"Mammograms? Oh, I don’t get those any more," my mother told me. "I told the doctor I didn’t need them."
Her comment shocked me at first. I take the need for my annual mammogram as an article of faith. Finding breast cancer early will spare me extensive treatments and add years to my life. But will I feel the same way when I’m 88 like my mother was when she made this statement to me? Maybe not.
My mother is very clear in her own mind that if she were diagnosed with breast cancer, she would not do radiation or chemotherapy. So if she has breast cancer, she would just as soon not know about it. Of course, I am thinking, "But Mom, suppose the mammogram found a tiny cancer that could be treated with a lumpectomy?"
This topic is a complicated one. What is the age when one goes from being old to being very old? Is there an age when one is too frail for treatment or too old to still have life goals left to accomplish? The answer seems to vary from person to person. Some women are there by age 75. My very spry Aunt Pearl has not yet reached that point at 95.
The American Cancer Society says, "There is no fixed age at which women should stop getting mammograms. Mammograms for older women should be based on the woman’s health and whether or not she has other serious illnesses. Age alone should not be the reason to stop having regular mammograms. As long as a woman is in good health and would be a candidate for treatment if she developed breast cancer, she should continue to have screening mammograms."
Age is a major component of breast cancer risk. Women between the ages of 60-90 have an 8.59% risk of getting breast cancer, but some data suggests that after age 85, the risk begins to drop off. However, conclusive statistics are hard to come by in the over 85 age group and complicated by the frequency of other health issues in this population.
looked at 49,616 women 67 and older and found that women over age 80 were more likely to be treated with surgery alone even if their type of cancer would usually be treated more aggressively in younger women. They also found a higher mortality rate in the older women. The study concluded, "Women age 80 years have breast cancer characteristics similar to those of younger women yet receive less aggressive treatment and experience higher mortality from early-stage breast cancer. Future studies should focus on identifying tumor and patient characteristics to help target treatments to the oldest women most likely to benefit."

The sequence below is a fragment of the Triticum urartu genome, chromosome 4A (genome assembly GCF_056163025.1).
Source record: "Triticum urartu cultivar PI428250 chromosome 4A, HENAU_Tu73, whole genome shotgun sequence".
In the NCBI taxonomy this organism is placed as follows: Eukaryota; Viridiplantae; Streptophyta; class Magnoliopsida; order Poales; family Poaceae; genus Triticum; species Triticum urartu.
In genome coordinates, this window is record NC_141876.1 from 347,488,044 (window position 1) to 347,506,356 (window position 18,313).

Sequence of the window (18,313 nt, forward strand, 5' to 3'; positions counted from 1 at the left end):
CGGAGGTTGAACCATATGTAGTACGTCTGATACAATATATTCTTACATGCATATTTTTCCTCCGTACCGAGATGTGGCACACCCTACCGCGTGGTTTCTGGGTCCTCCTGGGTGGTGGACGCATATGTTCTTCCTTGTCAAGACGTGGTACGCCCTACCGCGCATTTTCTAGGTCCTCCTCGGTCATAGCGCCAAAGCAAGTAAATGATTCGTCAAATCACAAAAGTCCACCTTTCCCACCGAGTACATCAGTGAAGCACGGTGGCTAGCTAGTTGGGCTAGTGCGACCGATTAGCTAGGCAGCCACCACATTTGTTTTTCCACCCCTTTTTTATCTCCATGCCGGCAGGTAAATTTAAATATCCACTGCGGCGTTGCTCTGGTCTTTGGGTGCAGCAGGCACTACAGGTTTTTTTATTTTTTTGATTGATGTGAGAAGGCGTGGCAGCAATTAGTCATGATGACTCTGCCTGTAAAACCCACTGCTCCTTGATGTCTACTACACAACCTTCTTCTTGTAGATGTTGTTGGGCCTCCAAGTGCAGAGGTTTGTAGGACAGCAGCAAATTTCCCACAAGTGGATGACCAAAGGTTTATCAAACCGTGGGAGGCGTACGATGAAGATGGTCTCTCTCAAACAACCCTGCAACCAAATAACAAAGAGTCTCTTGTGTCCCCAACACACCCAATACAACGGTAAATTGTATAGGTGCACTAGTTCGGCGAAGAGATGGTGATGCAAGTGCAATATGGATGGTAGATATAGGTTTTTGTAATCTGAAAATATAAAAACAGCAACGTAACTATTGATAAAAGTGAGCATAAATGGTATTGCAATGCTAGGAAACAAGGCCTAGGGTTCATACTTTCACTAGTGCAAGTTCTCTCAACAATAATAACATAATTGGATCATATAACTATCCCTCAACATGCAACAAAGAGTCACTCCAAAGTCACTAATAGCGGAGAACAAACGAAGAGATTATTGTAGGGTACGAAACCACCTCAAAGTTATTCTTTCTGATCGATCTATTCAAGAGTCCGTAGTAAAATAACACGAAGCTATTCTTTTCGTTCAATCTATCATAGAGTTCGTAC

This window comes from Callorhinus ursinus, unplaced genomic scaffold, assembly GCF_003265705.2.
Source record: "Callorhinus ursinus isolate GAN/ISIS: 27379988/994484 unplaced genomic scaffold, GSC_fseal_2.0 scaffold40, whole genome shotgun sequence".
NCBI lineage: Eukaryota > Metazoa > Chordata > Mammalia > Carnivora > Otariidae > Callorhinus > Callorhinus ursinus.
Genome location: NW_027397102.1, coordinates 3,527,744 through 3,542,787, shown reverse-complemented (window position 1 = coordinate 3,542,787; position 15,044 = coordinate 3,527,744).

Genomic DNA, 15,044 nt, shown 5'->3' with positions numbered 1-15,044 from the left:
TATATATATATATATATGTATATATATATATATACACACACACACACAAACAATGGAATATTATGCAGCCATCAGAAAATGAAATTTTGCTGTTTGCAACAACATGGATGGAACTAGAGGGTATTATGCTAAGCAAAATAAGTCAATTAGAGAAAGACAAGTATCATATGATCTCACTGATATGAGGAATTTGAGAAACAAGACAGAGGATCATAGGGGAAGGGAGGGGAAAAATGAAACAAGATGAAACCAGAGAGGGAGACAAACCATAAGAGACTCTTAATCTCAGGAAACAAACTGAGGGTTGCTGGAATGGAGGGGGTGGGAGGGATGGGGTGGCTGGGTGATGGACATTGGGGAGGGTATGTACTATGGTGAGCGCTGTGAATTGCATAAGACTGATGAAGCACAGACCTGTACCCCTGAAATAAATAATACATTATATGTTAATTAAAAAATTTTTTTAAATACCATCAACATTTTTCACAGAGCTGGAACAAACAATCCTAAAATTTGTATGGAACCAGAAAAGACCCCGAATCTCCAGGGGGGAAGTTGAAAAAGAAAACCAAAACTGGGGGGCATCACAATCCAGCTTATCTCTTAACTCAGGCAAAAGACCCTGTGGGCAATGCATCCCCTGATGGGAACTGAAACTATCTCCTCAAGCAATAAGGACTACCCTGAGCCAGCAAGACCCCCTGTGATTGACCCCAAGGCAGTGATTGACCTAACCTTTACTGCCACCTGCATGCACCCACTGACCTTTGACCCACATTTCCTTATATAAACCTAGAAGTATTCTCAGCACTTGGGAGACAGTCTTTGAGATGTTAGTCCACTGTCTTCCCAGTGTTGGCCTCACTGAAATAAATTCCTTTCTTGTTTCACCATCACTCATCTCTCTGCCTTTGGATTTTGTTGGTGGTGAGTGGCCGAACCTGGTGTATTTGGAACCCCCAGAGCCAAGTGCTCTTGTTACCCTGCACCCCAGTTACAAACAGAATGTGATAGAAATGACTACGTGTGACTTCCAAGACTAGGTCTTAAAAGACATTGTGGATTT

A 2008 study that looked specifically at whether mammograms were useful found that older women who had regular mammograms had a lower mortality rate from breast cancer than those who had never had a mammogram, but these results were complicated because they also found that women who were getting regular mammograms were healthier than those who did not. In the end, the authors of the study could not demonstrate that mammograms in women over 80 improved survival.
The study’s senior author, Dr. Gildy Babiera says, “Finding breast cancer early in this age group may not result in survival benefit and it may even increase unnecessary angst in elderly women with other ailments. On the other hand, if the woman is otherwise healthy and could be a surgical candidate, should breast cancer be found by a routine mammogram, perhaps she could be offered less invasive treatment and spared from toxic therapies given to women diagnosed with advanced breast cancer.”
I wish my mother would reconsider her decision to stop mammograms. If a mammogram could find a tiny cancer that could be treated with surgery, maybe she would be spared the suffering that would accompany metastasis to a distant organ. But my mother has her own mind and has been making responsible decisions since long before I was born.
There comes a time when mammograms may not be useful any more. However, we still don’t know exactly where that point it. I suspect that point will never be a specific age, but a time when a woman’s health and personal life expectancy make a mammogram a needless stress. For daughters, sisters, and friends, allowing the older women we love to decide to discontinue mammograms may be hard, but we need to respect their informed decisions.
Phyllis Johnson is an inflammatory breast cancer (IBC) survivor diagnosed in 1998. She has written about cancer for HealthCentral since 2007. She serves on the Board of Directors for the Inflammatory Breast Cancer Research Foundation, the oldest 501(3)© organization focused on research for IBC. She is a list monitor for an online support group at www.ibcsupport.org. Phyllis attends conferences such as the National Breast Cancer Coalition’s Project LEAD® Institute. She tweets at @mrsphjohnson.